Maine Spring Turkey Season is Now Open

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Spring wild turkey hunting season began Saturday, April 30, with the traditional Youth Day and commenced Monday, May 2, for all licensed hunters with permits.

A notable addition to this spring's hunt is two wildlife management districts in the Downeast area. WMDs 19 and 28 are open to spring wild turkey hunting, but will not be open during the fall hunt.

Also this spring season, hunters will continue to have the opportunity to harvest a second bearded wild turkey, the result of a bag-limit regulation change that was implemented in 2010.

An initial permit for $20 will allow turkey hunters to take only one bearded wild turkey in the spring and a wild turkey of either sex in the fall. A second permit for $20 can be purchased anytime after the purchase of the first permit that would allow for the harvest of another bearded wild turkey in the spring only. Agent fees are not included in permit prices.

Youth Day will be held on Saturday, April 30. Kids over 10 and under 16 with a junior hunting license are allowed to hunt on this day with adult supervision. Youths will be allowed to take up to two (2) bearded wild turkeys during the spring season without any additional permit fees. The resident spring/fall turkey permit and the second spring turkey permit are included in the resident junior hunting license.

The regular season for spring wild turkey hunting opens Monday, May 2 and ends on June 4 in wildlife management districts 7, 10 through 26, and 28. It is open to all hunters who possess a spring/fall wild turkey hunting permit and a valid Maine hunting license that allows hunting of big game. A valid archery license in addition to a spring/fall wild turkey permit allows wild turkey hunting with bow and arrow only.

Legal hunting hours are a half-hour before sunrise until noon local time. All harvested turkeys must be registered at a designated tagging station.

A complete description of turkey hunting regulations, WMD descriptions, instructional videos, as well as an informative Turkey Hunter’s Guide can be found at the department’s website at www.mefishwildlife.com.

MDIF&W again will be conducting a spring wild turkey hunter survey to aid in biologists' ability to understand spring turkey hunter effort and experiences. The information will be used to help provide a quality hunting experience. Surveys can be found online at www.mefishwildlife.com.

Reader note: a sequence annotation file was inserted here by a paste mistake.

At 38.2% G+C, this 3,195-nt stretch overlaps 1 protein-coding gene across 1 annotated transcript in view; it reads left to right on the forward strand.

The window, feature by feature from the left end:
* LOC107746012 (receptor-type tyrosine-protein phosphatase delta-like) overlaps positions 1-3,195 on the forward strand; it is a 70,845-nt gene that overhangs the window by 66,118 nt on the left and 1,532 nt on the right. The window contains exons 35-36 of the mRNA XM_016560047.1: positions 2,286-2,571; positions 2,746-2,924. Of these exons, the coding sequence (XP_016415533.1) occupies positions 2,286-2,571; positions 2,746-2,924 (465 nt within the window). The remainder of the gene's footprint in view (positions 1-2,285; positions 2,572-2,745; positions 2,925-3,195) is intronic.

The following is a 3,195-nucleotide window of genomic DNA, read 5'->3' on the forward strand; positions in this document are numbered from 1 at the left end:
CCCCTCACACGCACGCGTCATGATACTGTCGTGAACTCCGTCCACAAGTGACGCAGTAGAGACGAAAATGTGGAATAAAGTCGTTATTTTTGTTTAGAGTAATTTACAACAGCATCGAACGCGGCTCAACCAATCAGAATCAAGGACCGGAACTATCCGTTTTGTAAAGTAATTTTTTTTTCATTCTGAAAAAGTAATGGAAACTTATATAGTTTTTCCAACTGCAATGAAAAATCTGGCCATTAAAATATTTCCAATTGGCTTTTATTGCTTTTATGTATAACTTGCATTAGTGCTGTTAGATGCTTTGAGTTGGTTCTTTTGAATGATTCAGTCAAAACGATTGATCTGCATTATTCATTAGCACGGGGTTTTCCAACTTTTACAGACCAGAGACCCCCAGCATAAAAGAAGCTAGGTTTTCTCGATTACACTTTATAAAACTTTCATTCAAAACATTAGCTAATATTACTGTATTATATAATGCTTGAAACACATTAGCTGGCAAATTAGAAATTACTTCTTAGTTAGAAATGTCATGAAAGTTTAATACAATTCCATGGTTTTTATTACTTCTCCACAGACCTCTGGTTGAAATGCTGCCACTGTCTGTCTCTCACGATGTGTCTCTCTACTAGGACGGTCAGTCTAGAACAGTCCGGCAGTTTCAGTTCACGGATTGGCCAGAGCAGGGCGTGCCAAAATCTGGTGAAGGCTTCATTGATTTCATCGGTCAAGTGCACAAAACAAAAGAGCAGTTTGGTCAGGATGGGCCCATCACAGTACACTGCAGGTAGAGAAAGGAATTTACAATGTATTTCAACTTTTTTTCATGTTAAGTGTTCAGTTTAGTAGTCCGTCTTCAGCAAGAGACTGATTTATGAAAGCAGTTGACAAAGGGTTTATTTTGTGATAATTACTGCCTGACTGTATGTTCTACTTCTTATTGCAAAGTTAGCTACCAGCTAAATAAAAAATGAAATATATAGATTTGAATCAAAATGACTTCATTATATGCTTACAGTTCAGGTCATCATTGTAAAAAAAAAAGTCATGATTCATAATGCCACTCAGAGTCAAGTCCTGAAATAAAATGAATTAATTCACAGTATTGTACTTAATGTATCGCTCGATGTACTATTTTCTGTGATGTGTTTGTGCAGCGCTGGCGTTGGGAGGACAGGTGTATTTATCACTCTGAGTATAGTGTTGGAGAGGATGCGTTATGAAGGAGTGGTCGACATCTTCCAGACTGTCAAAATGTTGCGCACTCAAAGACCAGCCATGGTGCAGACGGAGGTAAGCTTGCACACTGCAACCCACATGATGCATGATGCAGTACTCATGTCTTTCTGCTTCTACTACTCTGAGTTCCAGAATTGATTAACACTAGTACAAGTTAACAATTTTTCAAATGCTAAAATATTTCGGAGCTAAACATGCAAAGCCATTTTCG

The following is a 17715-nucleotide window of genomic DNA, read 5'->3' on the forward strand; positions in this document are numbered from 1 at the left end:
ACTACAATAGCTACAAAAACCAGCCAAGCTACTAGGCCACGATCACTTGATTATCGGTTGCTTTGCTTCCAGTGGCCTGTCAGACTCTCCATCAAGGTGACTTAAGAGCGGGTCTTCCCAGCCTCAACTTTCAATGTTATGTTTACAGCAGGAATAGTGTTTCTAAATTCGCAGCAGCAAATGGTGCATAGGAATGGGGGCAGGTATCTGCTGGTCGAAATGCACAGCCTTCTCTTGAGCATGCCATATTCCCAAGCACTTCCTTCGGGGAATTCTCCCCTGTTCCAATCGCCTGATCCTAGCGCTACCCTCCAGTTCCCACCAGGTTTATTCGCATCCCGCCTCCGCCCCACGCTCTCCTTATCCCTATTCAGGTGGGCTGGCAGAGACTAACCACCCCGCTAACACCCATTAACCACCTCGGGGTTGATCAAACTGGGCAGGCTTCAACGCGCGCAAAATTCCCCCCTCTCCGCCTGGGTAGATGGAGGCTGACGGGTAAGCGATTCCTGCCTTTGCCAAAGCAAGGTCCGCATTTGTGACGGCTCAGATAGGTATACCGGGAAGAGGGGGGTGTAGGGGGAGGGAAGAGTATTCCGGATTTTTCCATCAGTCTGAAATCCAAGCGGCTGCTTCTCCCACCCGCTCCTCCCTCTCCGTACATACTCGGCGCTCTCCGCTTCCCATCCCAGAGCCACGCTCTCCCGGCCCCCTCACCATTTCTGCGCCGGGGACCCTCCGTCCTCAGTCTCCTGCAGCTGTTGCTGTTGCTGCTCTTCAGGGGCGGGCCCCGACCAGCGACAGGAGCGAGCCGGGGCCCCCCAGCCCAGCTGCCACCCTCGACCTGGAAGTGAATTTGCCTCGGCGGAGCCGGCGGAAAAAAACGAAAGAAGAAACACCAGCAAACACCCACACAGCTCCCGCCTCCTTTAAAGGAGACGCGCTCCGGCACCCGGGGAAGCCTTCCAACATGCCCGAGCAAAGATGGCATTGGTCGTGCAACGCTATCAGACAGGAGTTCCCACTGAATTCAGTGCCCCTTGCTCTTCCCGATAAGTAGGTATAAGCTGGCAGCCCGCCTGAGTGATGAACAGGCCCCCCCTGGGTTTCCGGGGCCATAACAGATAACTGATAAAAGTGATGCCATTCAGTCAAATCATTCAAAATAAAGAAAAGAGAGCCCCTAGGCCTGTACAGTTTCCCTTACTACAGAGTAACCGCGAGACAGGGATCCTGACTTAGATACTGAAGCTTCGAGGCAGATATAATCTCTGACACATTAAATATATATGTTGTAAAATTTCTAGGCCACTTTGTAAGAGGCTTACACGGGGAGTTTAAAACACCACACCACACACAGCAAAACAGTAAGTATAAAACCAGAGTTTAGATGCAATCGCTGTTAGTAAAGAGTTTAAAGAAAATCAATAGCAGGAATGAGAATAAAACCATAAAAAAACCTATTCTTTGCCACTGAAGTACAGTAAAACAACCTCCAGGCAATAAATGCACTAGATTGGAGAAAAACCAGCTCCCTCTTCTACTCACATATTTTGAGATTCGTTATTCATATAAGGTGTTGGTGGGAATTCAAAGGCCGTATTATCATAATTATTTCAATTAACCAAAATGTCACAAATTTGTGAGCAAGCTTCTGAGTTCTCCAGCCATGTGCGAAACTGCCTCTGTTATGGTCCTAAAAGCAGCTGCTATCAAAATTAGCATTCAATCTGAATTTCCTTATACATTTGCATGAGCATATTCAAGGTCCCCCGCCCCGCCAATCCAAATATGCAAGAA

The opening of two Downeast wildlife management districts to the spring wild turkey hunting season is welcome.

"We started introducing wild turkeys in eastern Hancock and Washington counties back in 2002, resulting in nearly 300 birds being released in the Downeast area," according to Tom Schaeffer, a MDIF&W Regional Wildlife Biologist, based in Jonesboro. "The opportunity to hunt wild turkeys is the result of invested time, money, and cooperation between the Department of Inland of Inland Fisheries & Wildlife, the Maine state and Downeast Longbeards chapters of the National Wild Turkey Federation, and a number of dedicated volunteers and private landowners."

The Maine Department of Inland Fisheries and Wildlife urges hunters to review the following safety tips:

  • Never try to stalk a gobbling turkey. Your chances of getting close are poor, and you may be sneaking up on another hunter.
  • Avoid hunting the same gobbler as your hunting companion or other hunters. Pick a different area to hunt.
  • Stick with hen calls. A gobbler call is intended for special situations and might attract other hunters.
  • Don't be patriotic. Avoid red, white or blue. A tom turkey's head has similar colors.
  • Avoid unnecessary movement. This could alert turkeys and attract hunters.
  • Don't hide so well that you impair your field of vision.
  • Wrap your turkey in some blaze orange cloth for the hike back to the car.
  • Always sit with your back against a tree trunk, big log or a boulder that is wider than your body. This protects you from being accidentally struck by pellets fired from behind you.
  • If you use a decoy, place it on the far side of a tree trunk or a rock so you can see the birds approaching from all directions, but cannot actually see the decoy. This prevents you from being directly in the line of fire should another hunter mistakenly shoot at your decoy.
  • Never shoot unless you're absolutely sure of your target. Since only turkeys with beards are legal during the spring season, lack of positive identification could result in shooting an illegal bird, or worse, another hunter.
  • Consider wearing hunter orange while moving from set-up to set-up. Take it off when you are in position.

Comments

groovy mike's picture

NEVER shoot unless you're absolutely sure of your target

 

Thanks for sharing the information.  Overall, turkey hunting season in the state of Maine sounds a lot like it is here in New York State except that we have the two bird limit in the spring and in the fall with just one turkey license.  Could it be that New York actually has a regulation that is more hunter friendly than somewhere else? 

 

The season dates are basically the same (the month of May) the youth rules are pretty much the same too.  The safety tips are about the same as New York State puts in their regulations too.  I agree with most of them, but I have found that I have far more luck hunting turkeys by spot and stalk than I do while trying to get them to come to me.  But they are right that you need to be aware that if you follow the sound of a gobbler that you may be sneaking up on another hunter.   The bottom line on EVERY hunt is that you should NEVER shoot unless you're absolutely sure of your target (and of what lies beyond it).  

Mike